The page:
• The Institute of Chartered
Accountants in England and Wales
(ICAEW) has taken a
“significant step” in its strategy to expand international
operations by appointing its first Southeast Asia regional
director. Mark Billington, who was previously the Asia-Pacific
chief executive for telecoms company O2, will be responsible for
building the ICAEW’s presence and profile within the region. There
are already almost 1,800 ICAEW members in Southeast Asia.

• The terms of all three managing board
members of KPMG France have been extended for four
years as of 29 April 2009. The board is composed of Jean-Luc
Decornoy, Jacky Lintignat and Jay Nirsimloo. Decornoy has been
re-appointed as president of the board for a third term. Decornoy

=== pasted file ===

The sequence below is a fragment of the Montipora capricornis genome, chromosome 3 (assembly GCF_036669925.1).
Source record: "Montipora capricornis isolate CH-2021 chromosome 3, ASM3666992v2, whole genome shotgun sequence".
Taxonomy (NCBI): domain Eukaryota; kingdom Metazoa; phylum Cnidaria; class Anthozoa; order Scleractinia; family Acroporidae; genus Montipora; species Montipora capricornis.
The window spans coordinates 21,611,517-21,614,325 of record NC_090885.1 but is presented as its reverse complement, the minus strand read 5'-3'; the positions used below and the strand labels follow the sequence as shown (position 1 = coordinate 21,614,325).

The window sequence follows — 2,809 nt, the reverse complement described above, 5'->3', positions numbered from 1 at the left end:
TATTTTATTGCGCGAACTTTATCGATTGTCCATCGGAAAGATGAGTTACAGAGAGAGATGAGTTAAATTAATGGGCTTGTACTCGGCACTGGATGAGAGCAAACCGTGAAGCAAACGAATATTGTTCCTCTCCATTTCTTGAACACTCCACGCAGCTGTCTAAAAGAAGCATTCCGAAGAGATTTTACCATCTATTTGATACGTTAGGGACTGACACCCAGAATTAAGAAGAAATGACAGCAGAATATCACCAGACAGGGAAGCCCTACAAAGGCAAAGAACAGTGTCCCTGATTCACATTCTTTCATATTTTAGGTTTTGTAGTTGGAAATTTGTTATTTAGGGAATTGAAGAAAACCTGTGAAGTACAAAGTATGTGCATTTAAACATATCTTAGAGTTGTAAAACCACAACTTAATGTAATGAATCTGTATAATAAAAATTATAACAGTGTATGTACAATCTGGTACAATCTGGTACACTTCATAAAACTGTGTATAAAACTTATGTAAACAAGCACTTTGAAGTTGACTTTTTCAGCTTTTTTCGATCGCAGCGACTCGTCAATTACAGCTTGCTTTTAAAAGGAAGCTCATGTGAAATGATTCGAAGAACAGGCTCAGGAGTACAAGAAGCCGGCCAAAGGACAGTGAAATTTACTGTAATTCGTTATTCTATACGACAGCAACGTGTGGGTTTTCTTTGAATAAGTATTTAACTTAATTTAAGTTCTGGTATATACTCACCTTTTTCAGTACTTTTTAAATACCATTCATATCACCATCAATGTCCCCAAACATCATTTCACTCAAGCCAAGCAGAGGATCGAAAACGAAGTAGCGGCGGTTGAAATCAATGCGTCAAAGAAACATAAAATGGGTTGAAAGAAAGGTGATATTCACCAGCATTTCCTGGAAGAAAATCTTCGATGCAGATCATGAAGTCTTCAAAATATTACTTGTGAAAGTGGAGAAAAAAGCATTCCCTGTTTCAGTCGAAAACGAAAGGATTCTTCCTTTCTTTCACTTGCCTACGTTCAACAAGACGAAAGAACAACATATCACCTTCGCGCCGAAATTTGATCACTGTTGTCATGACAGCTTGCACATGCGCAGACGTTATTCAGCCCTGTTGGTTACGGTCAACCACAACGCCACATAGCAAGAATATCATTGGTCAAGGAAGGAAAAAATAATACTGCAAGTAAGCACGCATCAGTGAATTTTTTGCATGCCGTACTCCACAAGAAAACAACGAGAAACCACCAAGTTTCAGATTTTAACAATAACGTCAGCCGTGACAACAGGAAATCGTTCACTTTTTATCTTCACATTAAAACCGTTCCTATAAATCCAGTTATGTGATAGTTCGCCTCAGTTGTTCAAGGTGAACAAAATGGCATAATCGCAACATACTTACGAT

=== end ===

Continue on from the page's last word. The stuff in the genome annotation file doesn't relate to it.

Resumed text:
also leads the firm’s global audit services and is a member of KPMG
International’s executive committee. Lintignat and Nirsimloo will
serve as director generals.

Grant Thornton remains the
auditor of the most UK Alternative Investment Market (AIM)-Listed
clients, despite losing six clients in the last quarter, according
to the latest Hemscott auditor rankings. The ranking of the top
five AIM auditors in the first quarter of 2009 remained the same as
the end of 2008. However, all but fourth-placed Deloitte UK lost
clients. Grant Thornton dropped to 207 clients in total, still well
clear of second-placed KPMG, which was down five
to 183 clients.

BDO Stoy Hayward dropped one
client for a total of 133, Deloitte remained
steady with 128 clients and PricewaterhouseCoopers dropped four to
110 clients.

PricewaterhouseCoopers UK
was among the winners at the 2009 UK Opportunity Now Awards, which
recognised organisations working towards gender equality, diversity
and inclusion.